This summer, Dr Şizen Yiacoup, Lecturer in Hispanic Studies, will be working on an English translation of the sixteenth-century Spanish novel known as the Viaje de Turquía. Her aim is to make this important and previously untranslated text accessible to a wider cross-section of readers than ever before, a factor which she believes is of great significance due to the book’s potential to enrich our appreciation of Renaissance Humanist literature on the Ottoman Turks and renew and develop the discussion around Turkish-European relations from the early modern period to the present day.
Given that the presence of Moriscos (descendants of Muslims forcibly converted to Christianity in the 1500s) in Spain was seen as untenable due to their potential to act as collaborators with the Ottomans, another of Dr Yiacoup objectives in producing an English translation of the Viaje de Turquía is to encourage a more nuanced understanding of Habsburg Spain’s relations with the Ottoman Turks in comparison to its relations with its own subjects of Muslim descent.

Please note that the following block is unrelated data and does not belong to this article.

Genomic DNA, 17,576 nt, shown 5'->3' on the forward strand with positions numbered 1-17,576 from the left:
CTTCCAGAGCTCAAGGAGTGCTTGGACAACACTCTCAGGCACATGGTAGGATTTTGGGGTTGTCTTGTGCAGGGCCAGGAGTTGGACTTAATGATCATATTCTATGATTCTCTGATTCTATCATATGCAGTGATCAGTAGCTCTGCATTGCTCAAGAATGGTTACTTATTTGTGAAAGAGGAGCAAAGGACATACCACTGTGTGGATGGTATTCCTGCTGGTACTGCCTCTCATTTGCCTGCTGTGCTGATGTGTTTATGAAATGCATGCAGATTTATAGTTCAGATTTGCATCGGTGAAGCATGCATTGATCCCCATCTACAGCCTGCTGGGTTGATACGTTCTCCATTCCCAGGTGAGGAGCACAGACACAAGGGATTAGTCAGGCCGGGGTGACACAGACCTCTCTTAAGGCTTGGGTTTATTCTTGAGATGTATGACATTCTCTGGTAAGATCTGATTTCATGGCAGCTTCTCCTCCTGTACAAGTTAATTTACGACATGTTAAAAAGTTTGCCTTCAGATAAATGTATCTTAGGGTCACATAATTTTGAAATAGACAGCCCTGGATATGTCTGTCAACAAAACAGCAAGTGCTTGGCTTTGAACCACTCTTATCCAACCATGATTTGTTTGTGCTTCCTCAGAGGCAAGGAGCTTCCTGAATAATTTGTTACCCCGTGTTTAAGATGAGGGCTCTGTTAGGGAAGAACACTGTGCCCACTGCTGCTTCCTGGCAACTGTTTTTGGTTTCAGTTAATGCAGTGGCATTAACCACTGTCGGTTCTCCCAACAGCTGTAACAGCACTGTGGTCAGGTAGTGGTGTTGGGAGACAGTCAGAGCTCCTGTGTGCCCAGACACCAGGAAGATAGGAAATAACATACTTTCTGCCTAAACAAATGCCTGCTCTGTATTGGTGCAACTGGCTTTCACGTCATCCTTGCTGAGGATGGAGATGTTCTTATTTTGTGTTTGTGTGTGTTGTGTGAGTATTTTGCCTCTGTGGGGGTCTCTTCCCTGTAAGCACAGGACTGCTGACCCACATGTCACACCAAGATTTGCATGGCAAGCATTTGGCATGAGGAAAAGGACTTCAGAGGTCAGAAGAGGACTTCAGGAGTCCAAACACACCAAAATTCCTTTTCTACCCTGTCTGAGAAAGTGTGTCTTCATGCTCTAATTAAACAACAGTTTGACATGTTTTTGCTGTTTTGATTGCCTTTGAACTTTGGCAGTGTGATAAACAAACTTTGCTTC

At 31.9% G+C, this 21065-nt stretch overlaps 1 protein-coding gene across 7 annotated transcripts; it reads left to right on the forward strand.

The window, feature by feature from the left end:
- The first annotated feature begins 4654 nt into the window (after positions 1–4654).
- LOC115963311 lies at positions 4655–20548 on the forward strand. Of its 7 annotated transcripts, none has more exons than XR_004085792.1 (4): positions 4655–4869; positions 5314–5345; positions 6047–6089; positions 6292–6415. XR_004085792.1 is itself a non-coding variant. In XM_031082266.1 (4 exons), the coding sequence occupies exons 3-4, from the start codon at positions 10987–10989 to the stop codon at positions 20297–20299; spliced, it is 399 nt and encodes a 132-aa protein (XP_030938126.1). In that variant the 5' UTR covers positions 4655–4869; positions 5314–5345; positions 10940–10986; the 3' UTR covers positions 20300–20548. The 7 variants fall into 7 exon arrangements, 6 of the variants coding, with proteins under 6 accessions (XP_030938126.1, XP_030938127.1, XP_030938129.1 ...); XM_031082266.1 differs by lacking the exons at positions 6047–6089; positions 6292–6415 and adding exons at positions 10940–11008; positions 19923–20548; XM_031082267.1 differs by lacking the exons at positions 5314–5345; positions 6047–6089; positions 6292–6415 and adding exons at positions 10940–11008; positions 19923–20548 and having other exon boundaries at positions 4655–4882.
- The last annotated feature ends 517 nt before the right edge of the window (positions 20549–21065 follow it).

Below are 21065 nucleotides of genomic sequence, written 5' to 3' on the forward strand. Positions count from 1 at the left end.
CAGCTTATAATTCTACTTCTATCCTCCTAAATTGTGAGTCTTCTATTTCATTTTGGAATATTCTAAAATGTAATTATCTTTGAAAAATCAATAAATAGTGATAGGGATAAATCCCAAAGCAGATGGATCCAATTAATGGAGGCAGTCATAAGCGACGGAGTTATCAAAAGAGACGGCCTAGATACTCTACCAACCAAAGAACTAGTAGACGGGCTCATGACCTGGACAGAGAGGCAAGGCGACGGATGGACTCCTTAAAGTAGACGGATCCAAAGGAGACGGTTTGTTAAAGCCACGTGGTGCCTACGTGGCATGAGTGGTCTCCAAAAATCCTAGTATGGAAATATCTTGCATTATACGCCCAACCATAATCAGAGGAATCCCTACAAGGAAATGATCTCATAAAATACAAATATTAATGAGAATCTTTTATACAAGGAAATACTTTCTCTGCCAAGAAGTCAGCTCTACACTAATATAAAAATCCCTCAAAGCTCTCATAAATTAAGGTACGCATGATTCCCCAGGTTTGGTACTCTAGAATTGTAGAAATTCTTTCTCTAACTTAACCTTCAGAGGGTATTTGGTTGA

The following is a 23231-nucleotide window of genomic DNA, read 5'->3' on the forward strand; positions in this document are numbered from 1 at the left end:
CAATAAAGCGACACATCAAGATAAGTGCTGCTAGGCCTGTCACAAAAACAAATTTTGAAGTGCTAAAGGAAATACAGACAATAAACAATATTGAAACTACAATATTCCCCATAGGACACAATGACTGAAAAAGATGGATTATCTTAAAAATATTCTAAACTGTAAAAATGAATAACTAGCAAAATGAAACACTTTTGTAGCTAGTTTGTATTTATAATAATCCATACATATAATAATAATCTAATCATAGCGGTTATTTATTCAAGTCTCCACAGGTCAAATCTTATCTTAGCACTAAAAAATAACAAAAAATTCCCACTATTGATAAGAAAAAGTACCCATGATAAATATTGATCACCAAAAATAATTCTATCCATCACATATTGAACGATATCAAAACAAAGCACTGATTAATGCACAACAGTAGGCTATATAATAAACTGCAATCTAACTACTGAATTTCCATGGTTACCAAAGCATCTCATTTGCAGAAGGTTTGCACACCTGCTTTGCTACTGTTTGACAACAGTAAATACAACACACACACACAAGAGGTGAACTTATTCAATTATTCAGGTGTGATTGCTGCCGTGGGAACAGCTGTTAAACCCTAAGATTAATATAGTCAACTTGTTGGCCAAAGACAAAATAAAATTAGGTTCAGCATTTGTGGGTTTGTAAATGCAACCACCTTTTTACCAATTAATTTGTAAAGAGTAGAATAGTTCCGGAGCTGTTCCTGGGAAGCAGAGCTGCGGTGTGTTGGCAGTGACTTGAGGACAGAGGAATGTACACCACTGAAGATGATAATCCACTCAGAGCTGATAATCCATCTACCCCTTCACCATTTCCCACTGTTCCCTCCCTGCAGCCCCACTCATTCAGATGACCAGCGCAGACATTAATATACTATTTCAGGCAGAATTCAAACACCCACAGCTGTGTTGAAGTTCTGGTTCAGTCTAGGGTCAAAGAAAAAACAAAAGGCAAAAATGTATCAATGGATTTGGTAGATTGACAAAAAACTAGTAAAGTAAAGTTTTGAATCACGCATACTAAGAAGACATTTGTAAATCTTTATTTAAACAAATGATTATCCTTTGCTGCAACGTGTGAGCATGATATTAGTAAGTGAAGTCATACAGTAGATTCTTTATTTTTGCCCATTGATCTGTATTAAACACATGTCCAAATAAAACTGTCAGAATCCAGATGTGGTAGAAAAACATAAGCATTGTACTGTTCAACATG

In addition to her translation, Dr Yiacoup is also completing a chapter on religious conflict and coexistence that will form part of an e-textbook being published by Liverpool University Press. The e-textbook, which is being edited by Dr Jon Hogg in the Department of History with contributions from historians across the School and partners such as the University of Georgia, will draw heavily on the resources available in the Special Collections & Archives housed in the University’s Sydney Jones Library, and seeks to serve as a detailed guide for undergraduates getting to grips with using primary sources for their own research. Some of the key primary sources that Dr Yiacoup discusses in her chapter include the laws on the construction of mosques and the conversion of Muslims contained in the thirteenth-century Castilian law code known as the Siete Partidas.